Sample return missions are increasingly in vogue, as evidenced by NASA OSIRIS-REx Mission and the Chinese current Chang’e 5 drilling operation on the moon. But they are not easy. In February 2019, Hayabusa2 landed on the surface and fired two small bullets into the asteroid to agitate a cloud of particles from which the sampling arm could collect debris. He fired a bigger projectile in April of the same year, dive to the surface a few months later to recover even more ejected material.
While the first Hayabusa mission was only able to bring back a millionth of a gram thanks to this approach, there is optimism that Hayabusa2 will bring in a lot more. “I am proud of this success, even if I do not yet know that the start of the will be successful, ”says Eri Tatsumi, a planet specialist at the University of La Laguna in Spain who has worked directly with data from Hayabusa2 so far.
Asteroids are like time capsules of ancient space history because their physical and chemical makeup is much better preserved over time than, say, that of a planet (whose internal heating and magnetic field and potential atmosphere encourage continued activity). In this case, studying Ryugu’s material can help us understand what the early solar system looked like when massive amounts of gas and dust coalesced into different asteroids, moons, and planets, including habitable worlds like Earth. .
“What we would like to know is what are the processes that shaped the solar system,” says Tatsumi. “I would like to know what kind of organics are in Ryugu – if it has the building blocks for life.” She believes studying the Ryugu samples could allow scientists to “add another page to our knowledge of early solar system materials” and the types of elements and compounds that may have been delivered to early Earth. via meteorite impacts. Ryugu himself seems too fragile to survive a current entry into Earth’s atmosphere, so he’s probably quite different from the meteorite remnants on Earth that we’ve been able to analyze so far.
Additionally, there are some peculiar things about Ryugu’s story that require the kind of context you can only get from lab analysis. Tomokatsu Morota, a planetary scientist at the University of Tokyo, led a team that studied the Ryugu surface using images captured by Hayabusa2 cameras. The team noticed surface alterations caused by solar heating. “This suggests a scenario where Ryugu underwent an orbital excursion near the sun,” he says. A closer look at the rock fragments could help confirm whether or not this happened.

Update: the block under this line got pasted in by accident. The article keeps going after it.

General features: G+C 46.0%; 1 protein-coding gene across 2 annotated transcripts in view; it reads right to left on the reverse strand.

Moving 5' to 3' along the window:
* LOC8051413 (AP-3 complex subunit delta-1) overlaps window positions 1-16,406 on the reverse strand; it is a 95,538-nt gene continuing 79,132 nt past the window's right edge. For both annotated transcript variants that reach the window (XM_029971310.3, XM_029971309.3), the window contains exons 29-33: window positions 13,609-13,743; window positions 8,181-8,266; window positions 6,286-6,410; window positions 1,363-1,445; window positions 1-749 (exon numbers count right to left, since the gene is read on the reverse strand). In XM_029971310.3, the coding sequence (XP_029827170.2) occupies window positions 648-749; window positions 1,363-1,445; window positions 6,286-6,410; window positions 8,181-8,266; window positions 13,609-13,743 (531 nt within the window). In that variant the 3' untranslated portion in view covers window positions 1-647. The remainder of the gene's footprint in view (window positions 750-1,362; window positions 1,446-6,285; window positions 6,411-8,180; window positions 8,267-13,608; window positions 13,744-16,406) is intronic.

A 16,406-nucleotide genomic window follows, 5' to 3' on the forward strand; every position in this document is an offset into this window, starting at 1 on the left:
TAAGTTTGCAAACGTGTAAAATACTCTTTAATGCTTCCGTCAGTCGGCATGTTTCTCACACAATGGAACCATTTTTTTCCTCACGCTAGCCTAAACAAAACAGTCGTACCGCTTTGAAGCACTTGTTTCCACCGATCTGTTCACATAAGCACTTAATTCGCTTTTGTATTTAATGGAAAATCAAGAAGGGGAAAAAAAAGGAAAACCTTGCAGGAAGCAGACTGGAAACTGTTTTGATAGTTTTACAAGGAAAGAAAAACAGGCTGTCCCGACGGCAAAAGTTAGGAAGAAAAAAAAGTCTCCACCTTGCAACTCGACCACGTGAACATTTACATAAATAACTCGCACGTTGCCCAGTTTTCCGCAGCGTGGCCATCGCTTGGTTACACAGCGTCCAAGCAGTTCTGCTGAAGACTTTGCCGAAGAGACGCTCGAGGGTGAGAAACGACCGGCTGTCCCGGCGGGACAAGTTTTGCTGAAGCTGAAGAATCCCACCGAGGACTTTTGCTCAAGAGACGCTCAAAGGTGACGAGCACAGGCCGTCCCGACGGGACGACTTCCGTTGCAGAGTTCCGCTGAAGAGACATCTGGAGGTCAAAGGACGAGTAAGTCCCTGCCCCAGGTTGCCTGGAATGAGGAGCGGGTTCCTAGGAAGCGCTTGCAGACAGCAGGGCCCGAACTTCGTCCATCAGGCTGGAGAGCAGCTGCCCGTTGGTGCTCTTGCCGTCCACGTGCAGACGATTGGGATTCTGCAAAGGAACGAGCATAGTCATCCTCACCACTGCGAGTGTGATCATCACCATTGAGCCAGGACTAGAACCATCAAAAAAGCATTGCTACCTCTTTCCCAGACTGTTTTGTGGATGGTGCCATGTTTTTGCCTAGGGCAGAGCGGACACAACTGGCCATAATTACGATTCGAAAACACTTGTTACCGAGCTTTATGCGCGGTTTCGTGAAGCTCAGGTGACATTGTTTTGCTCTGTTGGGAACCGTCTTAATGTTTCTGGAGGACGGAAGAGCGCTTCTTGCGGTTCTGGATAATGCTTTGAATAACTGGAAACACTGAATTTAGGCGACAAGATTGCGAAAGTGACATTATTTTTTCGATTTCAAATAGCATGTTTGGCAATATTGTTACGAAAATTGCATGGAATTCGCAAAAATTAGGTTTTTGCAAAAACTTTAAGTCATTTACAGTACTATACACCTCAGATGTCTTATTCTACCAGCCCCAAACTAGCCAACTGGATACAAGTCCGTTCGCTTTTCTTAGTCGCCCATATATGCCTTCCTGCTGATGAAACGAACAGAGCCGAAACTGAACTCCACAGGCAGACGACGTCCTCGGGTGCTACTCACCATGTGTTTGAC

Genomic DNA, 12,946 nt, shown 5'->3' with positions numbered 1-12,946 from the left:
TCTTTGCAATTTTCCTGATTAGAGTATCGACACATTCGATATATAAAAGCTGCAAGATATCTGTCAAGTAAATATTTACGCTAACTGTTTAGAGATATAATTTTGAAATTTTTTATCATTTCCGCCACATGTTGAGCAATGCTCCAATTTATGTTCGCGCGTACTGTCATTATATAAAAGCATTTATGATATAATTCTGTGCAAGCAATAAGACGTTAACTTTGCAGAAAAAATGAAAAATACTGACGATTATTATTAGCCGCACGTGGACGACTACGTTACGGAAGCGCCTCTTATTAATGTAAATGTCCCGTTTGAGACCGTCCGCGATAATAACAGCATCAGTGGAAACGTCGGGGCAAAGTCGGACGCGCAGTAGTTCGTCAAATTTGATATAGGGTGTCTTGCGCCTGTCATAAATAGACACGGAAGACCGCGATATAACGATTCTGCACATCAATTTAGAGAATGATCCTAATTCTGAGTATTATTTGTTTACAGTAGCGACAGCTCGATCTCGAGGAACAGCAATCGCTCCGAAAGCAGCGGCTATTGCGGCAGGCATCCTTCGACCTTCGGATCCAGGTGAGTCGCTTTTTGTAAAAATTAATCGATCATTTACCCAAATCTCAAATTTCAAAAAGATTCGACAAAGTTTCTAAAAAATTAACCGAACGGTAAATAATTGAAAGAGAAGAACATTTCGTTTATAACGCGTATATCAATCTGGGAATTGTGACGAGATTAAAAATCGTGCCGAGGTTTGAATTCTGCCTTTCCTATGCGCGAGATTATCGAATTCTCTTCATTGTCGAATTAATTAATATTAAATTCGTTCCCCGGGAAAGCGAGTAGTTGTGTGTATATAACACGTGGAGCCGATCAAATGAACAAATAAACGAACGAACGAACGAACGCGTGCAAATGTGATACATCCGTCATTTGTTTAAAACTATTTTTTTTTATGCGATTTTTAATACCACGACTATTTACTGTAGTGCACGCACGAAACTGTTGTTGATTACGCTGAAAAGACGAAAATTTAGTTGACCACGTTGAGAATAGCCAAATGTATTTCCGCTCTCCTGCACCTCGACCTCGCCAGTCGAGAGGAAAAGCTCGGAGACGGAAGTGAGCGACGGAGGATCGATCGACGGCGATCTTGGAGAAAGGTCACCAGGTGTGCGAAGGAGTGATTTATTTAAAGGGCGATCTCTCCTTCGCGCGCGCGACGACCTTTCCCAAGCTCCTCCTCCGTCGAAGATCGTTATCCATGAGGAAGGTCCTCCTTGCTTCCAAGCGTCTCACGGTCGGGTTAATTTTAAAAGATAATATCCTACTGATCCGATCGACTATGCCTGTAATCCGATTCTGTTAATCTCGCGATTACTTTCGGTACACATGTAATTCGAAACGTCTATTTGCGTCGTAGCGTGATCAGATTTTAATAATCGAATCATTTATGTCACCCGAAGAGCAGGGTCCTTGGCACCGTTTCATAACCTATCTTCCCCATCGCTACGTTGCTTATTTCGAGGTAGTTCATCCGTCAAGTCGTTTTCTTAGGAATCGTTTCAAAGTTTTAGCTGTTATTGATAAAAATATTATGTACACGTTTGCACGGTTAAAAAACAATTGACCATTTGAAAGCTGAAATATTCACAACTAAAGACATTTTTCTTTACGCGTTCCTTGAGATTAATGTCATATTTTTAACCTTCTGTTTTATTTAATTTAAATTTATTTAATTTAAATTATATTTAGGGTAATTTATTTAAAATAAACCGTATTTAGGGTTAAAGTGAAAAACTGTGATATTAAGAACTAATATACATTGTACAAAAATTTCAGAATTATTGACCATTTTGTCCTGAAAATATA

Hayabusa2 will drop off the Ryugu material sample capsule in just a few days. He must survive a fiery re-entry before landing in Australia. The spacecraft itself, however, will depart for an extended mission – first to asteroid 2001 CC21 for a flyby in July 2026, then an official rendezvous with asteroid 1998 KY26 in July 2031. Between these times strong, the spacecraft will make a pair of swings around the Earth trying to make observations of distant exoplanets.
The success of Hayabusa2 will also extend into future sample return missions. JAXA is planning one for the Martian moon Phobos, called Martian Moon eXploration, or MMX. “MMX is technically made from much of the legacy established by Hayabusa and Hayabusa2,” says Tatsumi. “And the Hayabusa2 project involved many young scientists and engineers who will lead the missions of the next generation. Based on these experiences, JAXA may launch more complex and important missions in the future. “